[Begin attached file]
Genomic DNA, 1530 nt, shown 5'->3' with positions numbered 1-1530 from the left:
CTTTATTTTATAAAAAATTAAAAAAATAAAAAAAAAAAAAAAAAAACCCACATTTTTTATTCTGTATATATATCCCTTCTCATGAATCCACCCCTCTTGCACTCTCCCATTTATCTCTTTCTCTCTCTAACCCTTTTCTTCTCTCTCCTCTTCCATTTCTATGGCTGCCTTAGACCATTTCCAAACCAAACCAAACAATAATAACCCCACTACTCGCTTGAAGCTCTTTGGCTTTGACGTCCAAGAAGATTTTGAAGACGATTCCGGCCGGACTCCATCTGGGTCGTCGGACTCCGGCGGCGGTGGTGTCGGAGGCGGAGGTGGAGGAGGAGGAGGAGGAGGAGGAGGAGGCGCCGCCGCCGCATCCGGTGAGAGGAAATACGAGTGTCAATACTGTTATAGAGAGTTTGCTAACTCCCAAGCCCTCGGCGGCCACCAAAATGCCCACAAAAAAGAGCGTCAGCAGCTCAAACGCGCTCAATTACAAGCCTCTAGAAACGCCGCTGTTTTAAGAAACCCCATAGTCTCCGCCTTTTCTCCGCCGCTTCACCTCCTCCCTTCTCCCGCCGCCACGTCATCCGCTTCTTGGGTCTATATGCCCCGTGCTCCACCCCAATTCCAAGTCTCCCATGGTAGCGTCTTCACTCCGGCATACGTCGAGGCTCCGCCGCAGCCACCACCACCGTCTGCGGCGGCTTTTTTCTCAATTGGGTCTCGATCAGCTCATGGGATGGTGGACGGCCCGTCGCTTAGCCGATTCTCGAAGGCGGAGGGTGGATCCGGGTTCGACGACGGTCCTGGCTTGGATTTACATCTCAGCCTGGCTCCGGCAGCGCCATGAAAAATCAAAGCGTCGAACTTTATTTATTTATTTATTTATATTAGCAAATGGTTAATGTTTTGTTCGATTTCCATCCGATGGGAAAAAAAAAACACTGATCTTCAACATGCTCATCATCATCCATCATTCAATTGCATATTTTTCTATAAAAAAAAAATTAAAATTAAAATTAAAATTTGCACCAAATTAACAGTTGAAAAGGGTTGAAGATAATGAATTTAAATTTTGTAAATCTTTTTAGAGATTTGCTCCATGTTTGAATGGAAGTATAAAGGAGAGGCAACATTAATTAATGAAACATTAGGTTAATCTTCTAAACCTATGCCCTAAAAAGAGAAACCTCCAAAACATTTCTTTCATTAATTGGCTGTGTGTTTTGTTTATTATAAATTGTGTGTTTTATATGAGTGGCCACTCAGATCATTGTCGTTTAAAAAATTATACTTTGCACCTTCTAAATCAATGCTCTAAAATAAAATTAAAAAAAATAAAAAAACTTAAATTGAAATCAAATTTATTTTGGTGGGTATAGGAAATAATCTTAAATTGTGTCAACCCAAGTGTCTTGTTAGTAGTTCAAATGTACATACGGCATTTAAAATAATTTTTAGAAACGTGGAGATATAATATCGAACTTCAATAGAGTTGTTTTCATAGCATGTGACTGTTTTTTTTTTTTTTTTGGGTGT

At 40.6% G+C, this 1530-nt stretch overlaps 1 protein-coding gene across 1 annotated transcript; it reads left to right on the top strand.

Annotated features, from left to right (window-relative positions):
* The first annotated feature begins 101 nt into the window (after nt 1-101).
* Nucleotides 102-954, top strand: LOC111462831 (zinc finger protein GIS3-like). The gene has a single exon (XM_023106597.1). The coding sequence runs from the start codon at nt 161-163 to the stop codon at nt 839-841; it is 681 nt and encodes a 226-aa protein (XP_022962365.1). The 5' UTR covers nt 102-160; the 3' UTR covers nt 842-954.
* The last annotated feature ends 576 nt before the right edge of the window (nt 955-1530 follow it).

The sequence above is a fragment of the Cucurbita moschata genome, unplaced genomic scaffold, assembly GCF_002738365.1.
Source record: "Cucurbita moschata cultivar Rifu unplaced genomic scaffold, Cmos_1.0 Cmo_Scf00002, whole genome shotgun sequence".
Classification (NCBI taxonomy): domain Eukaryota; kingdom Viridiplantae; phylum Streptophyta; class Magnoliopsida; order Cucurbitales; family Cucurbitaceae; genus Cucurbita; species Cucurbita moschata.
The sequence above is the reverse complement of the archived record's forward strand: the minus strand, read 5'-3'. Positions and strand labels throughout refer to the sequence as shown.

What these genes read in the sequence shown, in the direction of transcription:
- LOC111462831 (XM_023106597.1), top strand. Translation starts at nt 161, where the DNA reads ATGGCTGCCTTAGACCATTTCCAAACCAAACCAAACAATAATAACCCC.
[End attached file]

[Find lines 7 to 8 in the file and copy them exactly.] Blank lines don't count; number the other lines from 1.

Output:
* The last annotated feature ends 576 nt before the right edge of the window (nt 955-1530 follow it).

The sequence above is a fragment of the Cucurbita moschata genome, unplaced genomic scaffold, assembly GCF_002738365.1.